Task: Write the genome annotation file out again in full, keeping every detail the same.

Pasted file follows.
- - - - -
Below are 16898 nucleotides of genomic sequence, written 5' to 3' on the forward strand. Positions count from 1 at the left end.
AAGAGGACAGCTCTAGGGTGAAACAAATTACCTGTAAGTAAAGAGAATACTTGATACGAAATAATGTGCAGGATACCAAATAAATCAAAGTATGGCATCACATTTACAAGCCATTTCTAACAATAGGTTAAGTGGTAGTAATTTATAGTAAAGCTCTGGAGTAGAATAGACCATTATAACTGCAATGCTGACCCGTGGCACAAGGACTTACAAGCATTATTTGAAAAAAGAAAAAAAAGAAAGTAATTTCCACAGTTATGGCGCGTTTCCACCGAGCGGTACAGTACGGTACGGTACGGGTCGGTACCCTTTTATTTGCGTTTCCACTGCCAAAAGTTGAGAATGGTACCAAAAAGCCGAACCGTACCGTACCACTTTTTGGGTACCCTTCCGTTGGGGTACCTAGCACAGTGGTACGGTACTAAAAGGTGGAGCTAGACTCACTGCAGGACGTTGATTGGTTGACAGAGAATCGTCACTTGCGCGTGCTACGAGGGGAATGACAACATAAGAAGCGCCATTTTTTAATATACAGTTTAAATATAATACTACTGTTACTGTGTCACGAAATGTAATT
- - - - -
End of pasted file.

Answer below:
Below are 16898 nucleotides of genomic sequence, written 5' to 3' on the forward strand. Positions count from 1 at the left end.
AAGAGGACAGCTCTAGGGTGAAACAAATTACCTGTAAGTAAAGAGAATACTTGATACGAAATAATGTGCAGGATACCAAATAAATCAAAGTATGGCATCACATTTACAAGCCATTTCTAACAATAGGTTAAGTGGTAGTAATTTATAGTAAAGCTCTGGAGTAGAATAGACCATTATAACTGCAATGCTGACCCGTGGCACAAGGACTTACAAGCATTATTTGAAAAAAGAAAAAAAAGAAAGTAATTTCCACAGTTATGGCGCGTTTCCACCGAGCGGTACAGTACGGTACGGTACGGGTCGGTACCCTTTTATTTGCGTTTCCACTGCCAAAAGTTGAGAATGGTACCAAAAAGCCGAACCGTACCGTACCACTTTTTGGGTACCCTTCCGTTGGGGTACCTAGCACAGTGGTACGGTACTAAAAGGTGGAGCTAGACTCACTGCAGGACGTTGATTGGTTGACAGAGAATCGTCACTTGCGCGTGCTACGAGGGGAATGACAACATAAGAAGCGCCATTTTTTAATATACAGTTTAAATATAATACTACTGTTACTGTGTCACGAAATGTAATT